Based on yesterday's summary judgment decision by Judge Dana M. Sabraw of the United States District Court for the Southern District of California, and a previous decision by the ITC to the same effect, there is every indication that the Germany-wide patent injunction Qualcomm obtained against Apple's iPhone 7 and 8 in December is a miscarriage of justice. And there is a possibility of the appeals court staying enforcement of the injunction Qualcomm would most likely never have won if it had not been uncooperative with respect to the chipset schematics of the accused envelope tracker made by Qorvo.
But if today's rumor of a workaround is true, it appears that Qualcomm's "leverage" from the ill-gotten injunction is soon going to be zero at any rate. In that event, activist shareholders might demand that Qualcomm immediately withdraw its $1.5 billion deposit since there must be better ways to use shareholders' money.
German website WinFuture is in frequent contact with German retailers as it operates a price comparison service. While this has not yet been confirmed by any official source, WinFuture has learned that Apple will purportedly start shipping in about a month from now some new variants of the iPhone 7 and iPhone 8 in Germany. Those new models won't contain Qorvo's accused (though most likely non-infringing) envelope tracker chip, but some other chipset replacing it.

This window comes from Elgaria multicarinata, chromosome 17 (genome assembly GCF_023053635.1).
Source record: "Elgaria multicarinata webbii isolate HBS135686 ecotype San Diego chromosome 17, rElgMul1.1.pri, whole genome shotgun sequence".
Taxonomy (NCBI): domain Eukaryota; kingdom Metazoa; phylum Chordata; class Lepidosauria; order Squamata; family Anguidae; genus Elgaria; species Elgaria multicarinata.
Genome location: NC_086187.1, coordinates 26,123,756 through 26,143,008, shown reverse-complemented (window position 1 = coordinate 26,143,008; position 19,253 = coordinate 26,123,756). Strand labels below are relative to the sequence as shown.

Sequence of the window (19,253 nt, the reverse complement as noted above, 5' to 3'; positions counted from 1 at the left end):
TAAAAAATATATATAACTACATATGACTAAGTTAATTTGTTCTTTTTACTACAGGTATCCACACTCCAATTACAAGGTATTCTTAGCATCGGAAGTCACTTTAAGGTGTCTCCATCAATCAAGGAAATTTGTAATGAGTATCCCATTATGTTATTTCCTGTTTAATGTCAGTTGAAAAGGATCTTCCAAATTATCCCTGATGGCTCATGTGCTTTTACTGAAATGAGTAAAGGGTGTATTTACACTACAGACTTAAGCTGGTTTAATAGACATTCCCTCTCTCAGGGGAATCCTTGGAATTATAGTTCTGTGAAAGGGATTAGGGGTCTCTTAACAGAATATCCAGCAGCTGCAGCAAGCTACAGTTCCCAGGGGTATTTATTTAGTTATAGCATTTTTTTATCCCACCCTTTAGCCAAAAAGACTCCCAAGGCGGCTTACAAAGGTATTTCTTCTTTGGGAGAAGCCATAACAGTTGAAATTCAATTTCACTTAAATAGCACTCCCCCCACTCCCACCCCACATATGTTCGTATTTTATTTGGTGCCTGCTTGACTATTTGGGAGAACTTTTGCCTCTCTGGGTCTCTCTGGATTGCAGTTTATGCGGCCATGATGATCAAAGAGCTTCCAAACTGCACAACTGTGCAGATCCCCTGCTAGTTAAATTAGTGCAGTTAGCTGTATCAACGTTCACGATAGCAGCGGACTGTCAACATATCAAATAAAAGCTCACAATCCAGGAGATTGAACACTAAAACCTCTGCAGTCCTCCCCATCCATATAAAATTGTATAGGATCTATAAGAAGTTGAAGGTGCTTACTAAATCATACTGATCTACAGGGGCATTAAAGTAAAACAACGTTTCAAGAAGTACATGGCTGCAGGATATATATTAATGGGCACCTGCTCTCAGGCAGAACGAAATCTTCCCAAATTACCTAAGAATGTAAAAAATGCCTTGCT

What makes this story particularly credible besides the reputation WinFuture generally enjoys in Germany is that WinFuture has already identified the new iPhone model numbers. For instance, the new variant of the black 128 GB iPhone 7 is MN482ZD/A.
Qualcomm's attempts to gain decisive leverage over Apple have failed miserably so far. There is every indication that the San Diego Apple et al. v. Qualcomm trial--with tens of billions of dollars at stake--will go forward. Tim Cook himself made it clear last month that a settlement is not in sight.
Last week's motion for contempt sanctions against Apple in Germany appears to be driven primarily by public and investor relations considerations. Should Winfuture's identification of upcoming workarounds be true (again, I tend to believe them), the contempt proceedings are just going to be a waste of time and money.
Not only has Qualcomm failed to coerce a settlement but the way it has handled its infringement cases has also been negative for its reputation. There have been serious issues with unreliable expert witnesses on both sides of the Atlantic. And the patent injunction Qualcomm won in Munich would almost certainly not have come down if Qualcomm had not prevented the court and the court-appointed expert from getting access to the facts.
[Update] Macwelt (Macworld's German sister publication) just published a German-language article of mine in which I explain what went wrong in Munich but right in the two U.S. proceedings. That article also discusses Qualcomm's motion for contempt sanctions. [/Update]
Share with other professionals via LinkedIn: